Monday, August 26, 2013

Ferris Wheels, Cotton Candy and the Good Old Days . . .

When driving to work - usually running late - I often take a side street through a residential neighborhood to avoid stop lights.  A few days ago, I was day dreaming, missed my turn and ended up in the business district instead.  This street has 4-way stops at nearly every corner but, since traffic was light, they were brief stops and I was still running mostly on auto-pilot, lost in my thoughts.  So lost, evidently, that I didn't notice anything out of the ordinary until I stopped next to an empty lot and did a cartoon-style double take.

It's not like we live in the big city with high rises and sky-scrapers blocking the view.  You would really think I would have noticed a Ferris wheel before it was right outside my window.  The sight of a carnival midway being constructed brought back childhood memories. 

The small town where I grew up, population 700 (give or take), had a celebration each summer called Old Settlers Days - a three day celebration that was second only to Christmas on the calendar of a child.  As soon as my sisters and I spotted the trucks loaded with the pieces of our favorite rides, we began planning.  The rides were set up along main street - the Tilt-a-Whirl on the east end and the Ferris wheel on the west.  Food booths and games of chance lined two sides of the central city square.  On Saturday night there was a band and dancing in the park in the center of the square.  

We were each allowed three rides per night and the time spent planning and re-planning our selections lasted much longer than the actual rides.  Between rides, we got one treat per night - usually cotton candy or sno-cones - that we ate slowly while anticipating the next ride.  Once we had finished our rides, we would "casually" seek out Grandpa among the older folks sitting on benches or steps in front of businesses, in hopes that he would fund one more ride.  We were never disappointed.  To top off our evening, we visited the game booths to pick up a duck.  Plastic ducks floated in a constant circle in a shallow trough.  Each duck had a number on the bottom which corresponded to a prize.  We studied the ducks as they floated by, trying to divine which one held the magic number that would get us the big prize.  But most often we ended up with a plastic whistle or a necklace.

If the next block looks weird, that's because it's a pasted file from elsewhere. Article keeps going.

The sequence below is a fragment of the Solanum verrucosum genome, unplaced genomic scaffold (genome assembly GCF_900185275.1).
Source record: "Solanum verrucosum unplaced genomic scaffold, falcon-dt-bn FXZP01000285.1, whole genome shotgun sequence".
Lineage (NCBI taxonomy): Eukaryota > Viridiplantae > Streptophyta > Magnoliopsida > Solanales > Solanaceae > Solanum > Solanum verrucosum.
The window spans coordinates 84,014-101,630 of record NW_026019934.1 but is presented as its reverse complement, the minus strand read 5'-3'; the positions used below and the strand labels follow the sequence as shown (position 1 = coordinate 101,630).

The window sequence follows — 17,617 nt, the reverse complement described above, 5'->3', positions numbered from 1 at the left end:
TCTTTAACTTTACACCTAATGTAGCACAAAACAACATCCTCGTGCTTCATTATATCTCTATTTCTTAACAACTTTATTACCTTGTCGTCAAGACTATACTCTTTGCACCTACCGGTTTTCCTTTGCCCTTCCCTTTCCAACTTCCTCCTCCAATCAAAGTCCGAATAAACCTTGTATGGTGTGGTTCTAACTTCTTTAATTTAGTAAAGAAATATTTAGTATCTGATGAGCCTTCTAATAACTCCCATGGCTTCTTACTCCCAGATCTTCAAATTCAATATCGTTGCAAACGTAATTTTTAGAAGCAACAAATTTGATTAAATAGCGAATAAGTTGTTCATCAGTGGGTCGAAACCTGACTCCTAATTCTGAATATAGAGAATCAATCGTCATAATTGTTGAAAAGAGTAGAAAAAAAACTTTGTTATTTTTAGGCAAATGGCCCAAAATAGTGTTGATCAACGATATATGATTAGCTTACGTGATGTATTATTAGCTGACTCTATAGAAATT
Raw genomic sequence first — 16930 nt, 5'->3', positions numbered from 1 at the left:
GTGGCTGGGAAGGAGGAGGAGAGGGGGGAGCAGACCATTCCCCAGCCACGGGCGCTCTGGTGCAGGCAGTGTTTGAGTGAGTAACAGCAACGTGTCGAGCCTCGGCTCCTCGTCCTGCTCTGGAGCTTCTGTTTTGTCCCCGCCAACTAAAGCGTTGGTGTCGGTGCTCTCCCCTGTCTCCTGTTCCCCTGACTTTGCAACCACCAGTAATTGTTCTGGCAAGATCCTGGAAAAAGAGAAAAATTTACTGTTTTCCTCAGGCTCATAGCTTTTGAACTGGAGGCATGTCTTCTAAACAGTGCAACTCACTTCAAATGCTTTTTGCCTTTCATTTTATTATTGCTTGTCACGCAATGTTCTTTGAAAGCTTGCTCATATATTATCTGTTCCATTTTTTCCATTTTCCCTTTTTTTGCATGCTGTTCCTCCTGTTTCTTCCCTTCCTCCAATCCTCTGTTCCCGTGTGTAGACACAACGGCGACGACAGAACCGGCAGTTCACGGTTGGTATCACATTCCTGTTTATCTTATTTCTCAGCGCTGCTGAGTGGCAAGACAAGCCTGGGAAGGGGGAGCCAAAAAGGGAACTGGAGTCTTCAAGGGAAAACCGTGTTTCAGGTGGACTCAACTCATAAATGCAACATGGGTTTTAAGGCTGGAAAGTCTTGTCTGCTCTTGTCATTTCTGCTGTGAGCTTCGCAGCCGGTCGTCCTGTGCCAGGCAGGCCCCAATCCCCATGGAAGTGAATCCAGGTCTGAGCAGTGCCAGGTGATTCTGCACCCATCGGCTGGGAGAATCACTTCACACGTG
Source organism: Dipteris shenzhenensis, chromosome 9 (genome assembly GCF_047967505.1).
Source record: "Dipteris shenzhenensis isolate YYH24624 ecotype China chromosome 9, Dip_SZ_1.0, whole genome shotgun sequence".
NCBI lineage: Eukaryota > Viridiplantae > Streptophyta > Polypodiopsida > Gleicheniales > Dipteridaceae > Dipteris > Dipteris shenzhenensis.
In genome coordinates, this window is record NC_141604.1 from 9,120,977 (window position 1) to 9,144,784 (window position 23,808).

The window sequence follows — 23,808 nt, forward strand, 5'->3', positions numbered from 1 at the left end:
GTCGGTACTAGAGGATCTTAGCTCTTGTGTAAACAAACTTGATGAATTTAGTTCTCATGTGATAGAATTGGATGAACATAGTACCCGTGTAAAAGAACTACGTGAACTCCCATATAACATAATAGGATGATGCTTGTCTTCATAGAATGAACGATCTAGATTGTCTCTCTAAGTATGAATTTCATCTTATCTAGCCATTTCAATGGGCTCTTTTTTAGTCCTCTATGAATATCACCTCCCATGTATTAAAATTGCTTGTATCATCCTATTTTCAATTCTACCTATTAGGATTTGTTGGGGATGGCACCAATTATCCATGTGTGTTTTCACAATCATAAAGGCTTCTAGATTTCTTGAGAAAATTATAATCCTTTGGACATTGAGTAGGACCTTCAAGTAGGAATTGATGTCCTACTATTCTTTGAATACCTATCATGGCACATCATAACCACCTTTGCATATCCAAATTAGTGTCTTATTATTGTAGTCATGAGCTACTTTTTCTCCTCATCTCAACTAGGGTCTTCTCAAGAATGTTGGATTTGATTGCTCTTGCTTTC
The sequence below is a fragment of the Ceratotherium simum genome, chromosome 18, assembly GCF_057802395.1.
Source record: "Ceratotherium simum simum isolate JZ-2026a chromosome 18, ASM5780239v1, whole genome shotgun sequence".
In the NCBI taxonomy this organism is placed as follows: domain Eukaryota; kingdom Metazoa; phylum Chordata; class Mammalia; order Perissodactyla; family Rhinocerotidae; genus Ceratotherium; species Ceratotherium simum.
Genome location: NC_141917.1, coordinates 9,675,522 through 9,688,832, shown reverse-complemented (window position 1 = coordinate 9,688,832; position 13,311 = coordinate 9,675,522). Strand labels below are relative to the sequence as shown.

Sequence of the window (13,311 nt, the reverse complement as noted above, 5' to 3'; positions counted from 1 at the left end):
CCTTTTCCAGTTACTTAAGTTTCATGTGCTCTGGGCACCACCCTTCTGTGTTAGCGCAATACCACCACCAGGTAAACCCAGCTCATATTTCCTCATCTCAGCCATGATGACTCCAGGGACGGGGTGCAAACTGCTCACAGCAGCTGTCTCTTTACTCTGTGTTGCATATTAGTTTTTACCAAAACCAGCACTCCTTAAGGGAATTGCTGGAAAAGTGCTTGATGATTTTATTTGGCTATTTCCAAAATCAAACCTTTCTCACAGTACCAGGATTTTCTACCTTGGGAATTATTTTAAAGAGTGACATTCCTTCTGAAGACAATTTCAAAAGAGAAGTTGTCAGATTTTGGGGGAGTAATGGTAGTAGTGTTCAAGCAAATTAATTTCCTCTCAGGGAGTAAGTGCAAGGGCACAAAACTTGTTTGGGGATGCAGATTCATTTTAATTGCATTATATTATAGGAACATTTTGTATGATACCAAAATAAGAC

As small girls, we were also fascinated with watching the "big kids", especially the teenage couples who held hands as they walked.  We watched boys throw baseballs or toss rings to win their girl a stuffed animal, and dreamed of the day a boy would hold our hand and win us a teddy bear.  During the summer between 6th and 7th grades, a boy I had a crush on wrote me a letter (this was 1972 - no emails or texts, and long-distance calls were expensive) and asked me to meet him at Old Settlers for rides and games.  I was ecstatic!  I can still remember my mother's words of wisdom before we left, "A lady doesn't let a boy spend a lot of money trying to win her prizes."  I took her advice to heart and every time he offered to buy a ride ticket or throw darts at balloons, I politely declined.  I didn't find out until later that he was crushed because he had been saving up his lawn-mowing money just so that he could show off and win me a bear.  

Years have passed and times have changed. Families routinely visit Worlds of Fun, Disneyland and Six Flags.  Small-town carnivals don't hold the same fascination.   Teens and pre-teens are too advanced to think hand-holding is a thrill.  Not enough mothers teach their daughters to behave like ladies.  But the sight of a small town preparing for a traditional street carnival gave me a grin and a stroll down memory lane


  1. You really must have been lost in thought on your ride! Thanks for your trip down memory lane. There's something really nice about revisiting these fond memories.

  2. love your post. we used to have a fair at the neighbouring town. It had a similar midway. it was such fun to take the kids and go on the occasional ride with them. Cotton candy all the way. Remember the year with the huge power outage that covered most of the eastern seaboard and beyond, well that was the day they were setting up the fair. They got all the setup done before dark, so they opened an day early since there was no electricity any where else, but they had generators. We went with the kids, had some cooked food and really enjoyed our selves. Most of our neighbours were there as well.

  3. Wow - what a wonderful memory!!!!! I still can conjure up that feeling of how exciting Old Settlers was!!! Nothing compared! Man we were lucky little girls - - - Old Settlers and the North Pole over and over again!! Thanks for sharing. But dear - you must focus on oncoming traffic and road signs please.

  4. Thanks Tami for a wonderful trip down memory lane, I have lots of the same memories of my small town, heck I'm still small town living...just older & wiser!

  5. Thanks for sharing, Tami! I grew up in Lincoln so we didn't have this same kind of thing but once in a while we were in my grandparents' little town when Shelby Days came to town and I remember them fondly.